Jul 29, 2022

The Moon Archive Meant To Preserve Life On Earth

No one wants to think about an “after Earth” scenario, but the truth is that some high-up people in government and science actually are – and if the situation arises, anyone who is left will certainly thank them for it.

Creating a seed vault on the moon would be considerably more challenging and complex than the one that was built and housed in Svalbard, but that’s just what University of Arizona scientist Jekan Thanga is proposing.

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Image Credit: iStock

He is the founder of SpaceTREx Lab and recently talked with Popular Mechanics about the library of genetic material he’d like to see buried on the moon.

“As a human civilization, we’re in a fragile state. We’re not really that rigid or able to face all kinds of adversities, and Earth’s ecosystem is also very fragile.”

For the past 2 years, he and his team have been developing a plan to select and cryogenically freeze cells from 6.7 million species, to allow reproduction and re-population after a cataclysmic event.

They’ve been considering where to place this genetic ark for even longer than that, studying the moon’s extensive network of over 200 lava tubes just beneath its rocky surface.

Mare Tranquillitatis pit crater The Moon Archive Meant To Preserve Life On Earth

Image Credit: Public Domain

While Thanga doesn’t advocate for human colonization of the moon (he says Mars is better), he has outlined some pretty complex plans for building a vast archive of human, plant, and animal genetic material–accessible by elevator to robots and astronauts whenever they might need it.

It would be powered by a solar panel farm, and because the temperature would have to be kept far colder than the almost mild temperatures inside the moon tunnels.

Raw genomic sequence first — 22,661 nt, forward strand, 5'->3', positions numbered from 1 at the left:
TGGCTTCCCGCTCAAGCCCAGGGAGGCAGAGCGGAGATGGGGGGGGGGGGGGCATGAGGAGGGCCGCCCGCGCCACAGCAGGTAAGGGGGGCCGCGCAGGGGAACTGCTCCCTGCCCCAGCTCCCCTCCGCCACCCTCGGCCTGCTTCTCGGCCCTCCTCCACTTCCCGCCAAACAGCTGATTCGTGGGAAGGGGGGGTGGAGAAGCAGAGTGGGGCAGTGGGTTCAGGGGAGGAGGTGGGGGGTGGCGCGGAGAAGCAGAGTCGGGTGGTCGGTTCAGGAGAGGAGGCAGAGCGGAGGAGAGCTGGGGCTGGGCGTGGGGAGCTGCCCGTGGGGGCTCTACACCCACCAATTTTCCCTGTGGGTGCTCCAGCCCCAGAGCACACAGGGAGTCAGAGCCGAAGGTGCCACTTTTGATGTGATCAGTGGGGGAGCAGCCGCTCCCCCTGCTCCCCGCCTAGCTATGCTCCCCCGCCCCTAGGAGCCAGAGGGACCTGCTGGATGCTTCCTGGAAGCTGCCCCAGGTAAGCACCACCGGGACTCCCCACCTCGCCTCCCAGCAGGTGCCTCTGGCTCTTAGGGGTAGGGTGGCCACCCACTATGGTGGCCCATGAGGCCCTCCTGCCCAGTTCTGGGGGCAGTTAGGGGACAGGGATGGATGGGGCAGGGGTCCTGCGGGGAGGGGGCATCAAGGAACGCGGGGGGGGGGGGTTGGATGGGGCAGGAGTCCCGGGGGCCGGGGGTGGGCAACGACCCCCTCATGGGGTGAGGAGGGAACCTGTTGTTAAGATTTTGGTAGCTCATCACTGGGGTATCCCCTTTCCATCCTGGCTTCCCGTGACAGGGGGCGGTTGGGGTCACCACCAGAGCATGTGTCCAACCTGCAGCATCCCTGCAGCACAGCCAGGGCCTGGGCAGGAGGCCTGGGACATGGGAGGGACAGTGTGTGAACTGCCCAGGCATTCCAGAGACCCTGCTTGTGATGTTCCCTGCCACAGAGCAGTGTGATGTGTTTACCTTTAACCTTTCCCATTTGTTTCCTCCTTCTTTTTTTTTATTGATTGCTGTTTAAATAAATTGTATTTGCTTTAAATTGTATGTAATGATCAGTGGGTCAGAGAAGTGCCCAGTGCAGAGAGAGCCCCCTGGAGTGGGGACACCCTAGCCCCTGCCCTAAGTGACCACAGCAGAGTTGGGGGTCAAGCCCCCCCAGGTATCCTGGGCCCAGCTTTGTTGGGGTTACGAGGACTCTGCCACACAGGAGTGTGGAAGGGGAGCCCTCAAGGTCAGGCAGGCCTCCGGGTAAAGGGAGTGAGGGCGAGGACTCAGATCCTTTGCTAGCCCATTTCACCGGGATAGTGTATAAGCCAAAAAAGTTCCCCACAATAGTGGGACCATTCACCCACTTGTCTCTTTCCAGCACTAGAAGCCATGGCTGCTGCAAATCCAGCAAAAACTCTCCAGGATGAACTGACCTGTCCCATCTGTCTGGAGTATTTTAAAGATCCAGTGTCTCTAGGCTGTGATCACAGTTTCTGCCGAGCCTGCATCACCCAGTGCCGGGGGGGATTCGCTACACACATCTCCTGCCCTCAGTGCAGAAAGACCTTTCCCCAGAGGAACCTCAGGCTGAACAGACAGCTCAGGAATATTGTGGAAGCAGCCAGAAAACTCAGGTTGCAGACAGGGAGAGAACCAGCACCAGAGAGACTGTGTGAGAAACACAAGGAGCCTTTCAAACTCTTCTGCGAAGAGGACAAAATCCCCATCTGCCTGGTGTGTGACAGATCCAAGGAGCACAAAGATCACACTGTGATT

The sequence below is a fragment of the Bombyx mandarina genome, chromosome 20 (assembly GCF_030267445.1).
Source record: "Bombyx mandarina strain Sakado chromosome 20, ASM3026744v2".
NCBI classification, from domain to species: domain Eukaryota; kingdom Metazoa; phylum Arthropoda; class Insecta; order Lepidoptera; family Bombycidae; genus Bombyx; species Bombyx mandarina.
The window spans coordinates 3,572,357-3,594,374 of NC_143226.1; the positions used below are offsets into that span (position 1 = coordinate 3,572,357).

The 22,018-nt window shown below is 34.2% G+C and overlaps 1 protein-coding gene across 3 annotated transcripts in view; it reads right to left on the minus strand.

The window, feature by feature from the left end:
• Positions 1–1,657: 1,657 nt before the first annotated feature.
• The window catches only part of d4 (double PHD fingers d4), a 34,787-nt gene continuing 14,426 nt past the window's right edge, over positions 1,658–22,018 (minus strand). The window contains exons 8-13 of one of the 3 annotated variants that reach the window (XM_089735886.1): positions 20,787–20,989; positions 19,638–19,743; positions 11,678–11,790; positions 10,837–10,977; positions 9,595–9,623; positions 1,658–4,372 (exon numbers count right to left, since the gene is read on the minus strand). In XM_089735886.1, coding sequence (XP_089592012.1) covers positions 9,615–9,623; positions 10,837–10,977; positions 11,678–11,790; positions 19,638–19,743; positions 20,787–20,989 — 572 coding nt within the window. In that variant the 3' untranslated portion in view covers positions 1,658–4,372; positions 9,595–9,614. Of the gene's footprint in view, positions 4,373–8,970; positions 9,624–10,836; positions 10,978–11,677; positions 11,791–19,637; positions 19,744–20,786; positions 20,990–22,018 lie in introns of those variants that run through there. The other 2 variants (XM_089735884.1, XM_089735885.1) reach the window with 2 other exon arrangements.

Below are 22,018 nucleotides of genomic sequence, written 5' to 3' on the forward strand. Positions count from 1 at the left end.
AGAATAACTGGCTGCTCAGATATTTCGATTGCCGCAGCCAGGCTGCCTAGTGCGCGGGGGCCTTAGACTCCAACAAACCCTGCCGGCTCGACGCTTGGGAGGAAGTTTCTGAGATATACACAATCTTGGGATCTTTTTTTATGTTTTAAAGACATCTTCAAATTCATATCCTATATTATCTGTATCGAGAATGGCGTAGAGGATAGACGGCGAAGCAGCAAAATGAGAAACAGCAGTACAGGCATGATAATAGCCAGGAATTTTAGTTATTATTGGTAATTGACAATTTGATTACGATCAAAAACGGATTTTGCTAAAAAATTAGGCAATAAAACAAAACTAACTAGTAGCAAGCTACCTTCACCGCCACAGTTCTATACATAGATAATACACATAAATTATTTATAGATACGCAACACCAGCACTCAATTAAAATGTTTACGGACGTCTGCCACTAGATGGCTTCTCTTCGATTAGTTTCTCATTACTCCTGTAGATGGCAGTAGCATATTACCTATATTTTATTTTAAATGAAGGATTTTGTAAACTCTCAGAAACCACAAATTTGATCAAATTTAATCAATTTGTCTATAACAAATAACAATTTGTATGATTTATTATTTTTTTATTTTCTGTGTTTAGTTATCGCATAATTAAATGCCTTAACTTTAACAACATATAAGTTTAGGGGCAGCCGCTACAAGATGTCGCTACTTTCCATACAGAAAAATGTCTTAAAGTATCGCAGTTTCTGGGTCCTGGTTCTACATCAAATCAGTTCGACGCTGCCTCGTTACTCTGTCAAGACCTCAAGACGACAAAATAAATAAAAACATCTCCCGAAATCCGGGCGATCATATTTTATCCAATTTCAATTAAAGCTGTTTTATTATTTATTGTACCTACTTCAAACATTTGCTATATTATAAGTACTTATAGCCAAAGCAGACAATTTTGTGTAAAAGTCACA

His design calls for modular batteries that will attach to the cryo preservation modules to keep the lights on and maintain the right temperatures for the samples.

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Image Credit: iStock

That is an incredible amount of work to pull off in a short amount of time, but Dr. Thanga sounds confident that with the right funding, it could be possible within 30 years. That said, it would take approximately 250 rocket launches to carry 50 specimens each of the 6.7 million species his team wants to preserve on the lunar ark.

To put that into context, it took 40 launches to build out the International Space Station.

Thanga and his team have also been working on new technology to help with the problem of space junk, so maybe once the project to preserve all the species is off and running they can plan a way to save us from the asteroid too.

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Image Credit: iStock

What do you think? Will they some day make a movie about the intrepid astronaut trainee and her snarky sidekick who braved the tunnels of the moon to restart all of life as we know it?

I’m guessing yes – but hopefully it won’t yet be based on actual events.

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